I have a new preprint up on SSRN, Choosing Representatives to Deliver the Message in a Group Violence Intervention. This is what I will be presenting at ACJS next Friday the 24th. Here is the abstract:
Objectives: The group based violence intervention model is predicated on the assumption that individuals who are delivered the deterrence message spread the message to the remaining group members. We focus on the problem of who should be given the initial message to maximize the reach of the message within the group.
Methods: We use social network analysis to create an algorithm to prioritize individuals to deliver the message. Using a sample of twelve gangs in four different cities, we identify the number of members in the dominant set. The edges in the gang networks are defined by being arrested or stopped together in the prior three years. In eight of the gangs we calculate the reach of observed call-ins, and compare these with the sets defined by our algorithm. In four of the gangs we calculate the reach for a strategy that only calls-in members under supervision.
Results: The message only needs to be delivered to around 1/3 of the members to reach 100% of the group. Using simulations we show our algorithm identifies the minimal dominant set in the majority of networks. The observed call-ins were often inefficient, and those under supervision could be prioritized more effectively.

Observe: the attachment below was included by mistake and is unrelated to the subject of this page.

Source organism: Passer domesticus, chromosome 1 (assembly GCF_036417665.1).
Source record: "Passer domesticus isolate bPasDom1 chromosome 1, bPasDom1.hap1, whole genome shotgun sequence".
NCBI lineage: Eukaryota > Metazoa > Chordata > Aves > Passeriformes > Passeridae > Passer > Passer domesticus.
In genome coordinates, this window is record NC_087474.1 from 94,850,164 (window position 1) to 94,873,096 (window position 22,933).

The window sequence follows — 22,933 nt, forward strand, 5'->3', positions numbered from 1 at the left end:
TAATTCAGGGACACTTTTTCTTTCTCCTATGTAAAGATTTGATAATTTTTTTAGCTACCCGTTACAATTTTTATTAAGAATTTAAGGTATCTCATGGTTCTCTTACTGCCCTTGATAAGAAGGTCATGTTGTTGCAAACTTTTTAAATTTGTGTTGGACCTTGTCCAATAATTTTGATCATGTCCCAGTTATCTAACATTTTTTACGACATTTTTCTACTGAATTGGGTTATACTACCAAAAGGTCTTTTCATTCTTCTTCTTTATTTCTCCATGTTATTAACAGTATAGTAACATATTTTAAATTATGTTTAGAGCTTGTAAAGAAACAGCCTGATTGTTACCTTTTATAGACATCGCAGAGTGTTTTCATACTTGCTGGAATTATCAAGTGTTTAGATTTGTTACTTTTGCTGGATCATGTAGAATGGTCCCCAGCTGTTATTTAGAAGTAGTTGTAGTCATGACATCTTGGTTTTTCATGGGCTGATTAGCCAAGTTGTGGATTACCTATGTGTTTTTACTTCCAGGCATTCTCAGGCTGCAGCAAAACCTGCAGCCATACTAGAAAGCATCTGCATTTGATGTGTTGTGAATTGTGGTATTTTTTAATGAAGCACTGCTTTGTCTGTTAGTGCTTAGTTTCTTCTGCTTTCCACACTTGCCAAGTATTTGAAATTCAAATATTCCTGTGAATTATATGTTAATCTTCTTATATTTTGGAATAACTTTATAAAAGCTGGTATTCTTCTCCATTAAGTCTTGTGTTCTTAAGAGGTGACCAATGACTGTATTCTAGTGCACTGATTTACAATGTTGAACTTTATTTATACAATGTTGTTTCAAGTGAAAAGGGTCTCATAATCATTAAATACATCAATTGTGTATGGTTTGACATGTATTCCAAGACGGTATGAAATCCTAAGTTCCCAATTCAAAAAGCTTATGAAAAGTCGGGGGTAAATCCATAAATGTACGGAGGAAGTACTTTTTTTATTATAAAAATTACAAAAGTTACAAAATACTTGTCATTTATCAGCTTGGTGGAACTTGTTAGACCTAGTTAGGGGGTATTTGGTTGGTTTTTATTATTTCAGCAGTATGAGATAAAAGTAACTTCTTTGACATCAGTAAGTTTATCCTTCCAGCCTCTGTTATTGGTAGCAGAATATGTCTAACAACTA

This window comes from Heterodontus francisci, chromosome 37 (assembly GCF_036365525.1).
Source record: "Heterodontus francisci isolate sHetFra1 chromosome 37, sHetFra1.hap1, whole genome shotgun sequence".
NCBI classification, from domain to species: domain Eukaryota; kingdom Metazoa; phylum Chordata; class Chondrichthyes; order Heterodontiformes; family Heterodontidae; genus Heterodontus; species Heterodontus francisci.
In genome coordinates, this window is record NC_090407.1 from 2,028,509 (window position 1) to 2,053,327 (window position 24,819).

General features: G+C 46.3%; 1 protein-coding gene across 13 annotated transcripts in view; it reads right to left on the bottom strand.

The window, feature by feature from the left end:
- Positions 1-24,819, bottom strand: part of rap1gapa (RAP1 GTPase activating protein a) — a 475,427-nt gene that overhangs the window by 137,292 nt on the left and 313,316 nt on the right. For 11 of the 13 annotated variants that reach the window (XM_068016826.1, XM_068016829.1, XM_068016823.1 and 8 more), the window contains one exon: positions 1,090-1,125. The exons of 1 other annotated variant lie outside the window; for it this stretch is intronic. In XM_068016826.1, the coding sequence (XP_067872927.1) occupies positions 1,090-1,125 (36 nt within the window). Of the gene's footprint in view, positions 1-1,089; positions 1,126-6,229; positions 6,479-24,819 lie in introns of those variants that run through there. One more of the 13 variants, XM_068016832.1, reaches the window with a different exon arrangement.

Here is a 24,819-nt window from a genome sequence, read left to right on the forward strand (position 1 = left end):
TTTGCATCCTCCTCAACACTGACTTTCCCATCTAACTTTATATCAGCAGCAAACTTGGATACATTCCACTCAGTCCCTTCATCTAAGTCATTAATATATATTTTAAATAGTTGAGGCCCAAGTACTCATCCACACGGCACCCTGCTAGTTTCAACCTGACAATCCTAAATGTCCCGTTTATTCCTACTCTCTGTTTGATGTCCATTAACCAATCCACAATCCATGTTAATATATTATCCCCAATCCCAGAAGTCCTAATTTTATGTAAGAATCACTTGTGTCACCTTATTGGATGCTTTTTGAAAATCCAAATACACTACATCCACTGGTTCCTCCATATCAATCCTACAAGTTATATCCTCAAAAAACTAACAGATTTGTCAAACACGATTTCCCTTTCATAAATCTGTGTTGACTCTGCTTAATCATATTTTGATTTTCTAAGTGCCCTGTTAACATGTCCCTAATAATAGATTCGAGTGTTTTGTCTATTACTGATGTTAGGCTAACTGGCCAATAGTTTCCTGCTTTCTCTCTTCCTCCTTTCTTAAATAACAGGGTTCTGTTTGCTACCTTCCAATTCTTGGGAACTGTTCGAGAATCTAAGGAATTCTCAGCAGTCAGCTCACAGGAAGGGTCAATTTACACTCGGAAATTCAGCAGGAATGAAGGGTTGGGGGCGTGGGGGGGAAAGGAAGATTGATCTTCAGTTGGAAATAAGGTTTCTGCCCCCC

Conclusions: Group based strategies should monitor their potential reach based on who has been given the message. While only calling-in those under supervision can reach a large proportion of the gang, delivering the message to those not under supervision will likely be needed to reach 100% of the group.
And here is an image of the observed reach for one of the gang networks using both call-ins and custom notifications.
The paper has the gang networks available at this link, and uses Python to do the network analysis and SPSS to draw the graphs.
If you are interested in applying this to your work let me know! Not only do I think this is a good idea for focused deterrence initiatives for criminal justice agencies, but I think the idea can be more widely applied to other fields in social sciences, such as public health (needle clean/dirty exchange programs) or organizational studies (finding good leaders in an organization to spread a message).